Principal Tanya Roane heard something that made her stop in her tracks during the first week of school at the District’s Cardozo Education Campus. It was the sound of singing.
More than a dozen teenagers with their heads buried in sheet music were offering their rendition of Adele’s “Rolling in the Deep” in a new choir class at the Columbia Heights school.
To Roane, it was the sound of high school.
“You had choir in high school. I had choir in high school. We didn’t have this at Cardozo,” she said. “I think I’m going to cry.”
Low enrollment and an intense focus on remediation have yielded a bare-bones curriculum at many schools in the District. Last year at Cardozo, students had about six elective courses to choose from in addition to the Junior Reserve Officers’ Training Corps program (JROTC). The campus now plans to offer 22 electives, introducing courses in ceramics and debate, among others, and bringing back such high school staples as marching band and choir.
D.C. Schools Chancellor Kaya Henderson has dubbed the 2015-2016 school year “The Year of the High School” after she put extra funds toward boosting offerings in middle schools and elementary schools the past two years, efforts at making the curriculum more equitable across the city. The new courses at Cardozo come from $13 million dedicated to giving students more options at the city’s high schools.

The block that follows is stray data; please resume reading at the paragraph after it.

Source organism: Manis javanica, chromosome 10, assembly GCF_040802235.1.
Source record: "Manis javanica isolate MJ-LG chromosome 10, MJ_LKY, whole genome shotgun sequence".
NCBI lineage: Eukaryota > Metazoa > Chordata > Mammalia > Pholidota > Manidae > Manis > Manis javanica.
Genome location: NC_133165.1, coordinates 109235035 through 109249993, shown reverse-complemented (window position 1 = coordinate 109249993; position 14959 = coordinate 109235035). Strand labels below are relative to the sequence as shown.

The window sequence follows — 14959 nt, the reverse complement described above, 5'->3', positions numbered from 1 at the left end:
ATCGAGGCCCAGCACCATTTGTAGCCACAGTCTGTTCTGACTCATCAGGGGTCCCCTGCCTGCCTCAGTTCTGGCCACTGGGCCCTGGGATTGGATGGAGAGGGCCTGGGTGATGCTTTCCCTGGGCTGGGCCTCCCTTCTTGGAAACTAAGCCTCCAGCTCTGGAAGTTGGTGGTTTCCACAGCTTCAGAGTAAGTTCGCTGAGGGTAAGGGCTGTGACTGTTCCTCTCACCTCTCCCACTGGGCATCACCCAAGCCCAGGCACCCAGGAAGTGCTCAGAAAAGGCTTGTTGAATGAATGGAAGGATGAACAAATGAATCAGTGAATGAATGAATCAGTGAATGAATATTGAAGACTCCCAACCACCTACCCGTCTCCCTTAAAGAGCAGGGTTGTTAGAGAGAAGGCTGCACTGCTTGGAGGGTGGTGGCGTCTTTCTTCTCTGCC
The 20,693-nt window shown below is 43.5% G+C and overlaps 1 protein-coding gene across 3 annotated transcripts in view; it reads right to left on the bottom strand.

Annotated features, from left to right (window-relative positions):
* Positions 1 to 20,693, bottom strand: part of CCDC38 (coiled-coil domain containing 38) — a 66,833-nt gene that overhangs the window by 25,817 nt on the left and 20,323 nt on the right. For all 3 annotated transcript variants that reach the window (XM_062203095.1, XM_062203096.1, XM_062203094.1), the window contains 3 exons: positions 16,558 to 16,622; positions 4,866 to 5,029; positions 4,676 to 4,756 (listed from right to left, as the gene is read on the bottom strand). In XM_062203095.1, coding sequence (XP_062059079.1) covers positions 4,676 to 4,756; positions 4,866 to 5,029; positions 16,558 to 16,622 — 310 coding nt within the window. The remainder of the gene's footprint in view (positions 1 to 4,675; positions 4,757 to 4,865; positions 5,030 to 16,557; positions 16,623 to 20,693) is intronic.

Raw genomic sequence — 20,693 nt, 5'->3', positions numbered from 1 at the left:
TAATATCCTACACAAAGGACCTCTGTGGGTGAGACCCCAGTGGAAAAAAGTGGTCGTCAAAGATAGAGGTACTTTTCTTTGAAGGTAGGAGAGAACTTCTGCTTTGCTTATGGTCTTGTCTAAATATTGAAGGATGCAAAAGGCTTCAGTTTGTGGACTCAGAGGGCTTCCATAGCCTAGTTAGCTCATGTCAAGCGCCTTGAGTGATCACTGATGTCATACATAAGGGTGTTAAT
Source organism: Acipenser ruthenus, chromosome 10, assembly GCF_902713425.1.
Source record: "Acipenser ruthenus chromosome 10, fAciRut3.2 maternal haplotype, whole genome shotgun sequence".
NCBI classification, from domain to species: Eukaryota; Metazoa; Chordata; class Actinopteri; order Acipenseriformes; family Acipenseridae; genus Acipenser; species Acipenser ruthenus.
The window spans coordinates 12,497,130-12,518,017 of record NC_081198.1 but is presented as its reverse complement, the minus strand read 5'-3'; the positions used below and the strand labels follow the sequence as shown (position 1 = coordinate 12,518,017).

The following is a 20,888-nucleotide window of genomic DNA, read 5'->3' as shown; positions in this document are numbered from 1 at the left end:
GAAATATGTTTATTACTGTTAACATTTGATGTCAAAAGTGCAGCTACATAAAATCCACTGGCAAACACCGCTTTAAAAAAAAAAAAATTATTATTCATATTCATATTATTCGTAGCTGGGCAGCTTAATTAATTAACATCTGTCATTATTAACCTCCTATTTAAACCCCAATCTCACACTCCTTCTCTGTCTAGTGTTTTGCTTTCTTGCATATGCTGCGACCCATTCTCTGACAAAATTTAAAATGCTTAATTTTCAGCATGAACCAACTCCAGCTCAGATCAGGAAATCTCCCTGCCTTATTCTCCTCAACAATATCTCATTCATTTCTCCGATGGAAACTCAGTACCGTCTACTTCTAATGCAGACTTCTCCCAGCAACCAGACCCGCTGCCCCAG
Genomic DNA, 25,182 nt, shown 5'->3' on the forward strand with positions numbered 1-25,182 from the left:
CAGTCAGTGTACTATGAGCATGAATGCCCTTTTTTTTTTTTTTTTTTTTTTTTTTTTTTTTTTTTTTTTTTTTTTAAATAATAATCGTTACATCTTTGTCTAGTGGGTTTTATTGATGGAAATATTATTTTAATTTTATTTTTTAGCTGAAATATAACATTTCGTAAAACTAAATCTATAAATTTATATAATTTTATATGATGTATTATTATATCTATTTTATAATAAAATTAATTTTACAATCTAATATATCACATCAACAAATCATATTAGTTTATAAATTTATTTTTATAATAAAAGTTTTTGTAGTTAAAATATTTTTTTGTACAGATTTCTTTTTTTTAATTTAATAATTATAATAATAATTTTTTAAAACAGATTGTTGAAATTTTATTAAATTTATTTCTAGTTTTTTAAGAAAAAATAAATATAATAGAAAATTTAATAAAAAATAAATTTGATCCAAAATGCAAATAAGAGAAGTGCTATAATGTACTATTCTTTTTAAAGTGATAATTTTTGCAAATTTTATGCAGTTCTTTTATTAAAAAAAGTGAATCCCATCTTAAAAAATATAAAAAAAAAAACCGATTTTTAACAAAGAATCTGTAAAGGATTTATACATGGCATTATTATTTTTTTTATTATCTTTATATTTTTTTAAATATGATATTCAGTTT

Henderson said she hopes the investments will improve students’ satisfaction and attendance and help the traditional schools attract more students in a city where families have an increasing number of public schools to choose among, including the city’s many charters.
Course offerings have long varied dramatically across the District. Wilson, the city’s largest high school, in upper Northwest, offered 27 electives last year, including photography and public speaking. It also offered 29 Advanced Placement courses, ranging from Latin to microeconomics. In a low-income neighborhood across town, Anacostia High had four elective courses, in addition to JROTC, and three AP courses.
Every neighborhood school is expected to offer at least 20 electives and six Advanced Placement courses this year. The District also is funding athletic directors at every school to broaden sports and fitness offerings, and city schools are expanding career and technical programs.
Coolidge High, which has 400 students, offered just six electives last year. Yearbook, a high school tradition, was an after-school activity, and the finished product was available only online. This year, Coolidge will offer 19 electives, including public speaking, journalism and a yearbook class.
Not every high school will see changes: Wilson has not added any new courses, and application and alternative high schools did not get similar boosts for their programs.
Just a week into the school year, schools are adjusting to the new schedules and the impacts of new staffing and courses.
Roosevelt High School added about 10 new teachers and a slew of new classes, but it’s still operating in a cramped swing space because the reopening of its modernized high school has been delayed until next fall. Many teachers are sharing classrooms, a concern that came up at a recent neighborhood meeting.
Ballou High School in Ward 8 is undergoing a “reconstitution” designed to radically shift the school culture and improve academic performance. Principal Yetunde Reeves said she is trying to build in the new elective courses while keeping up with enrollment growth and improving the school’s academic bottom line when “most of the school is below grade level.”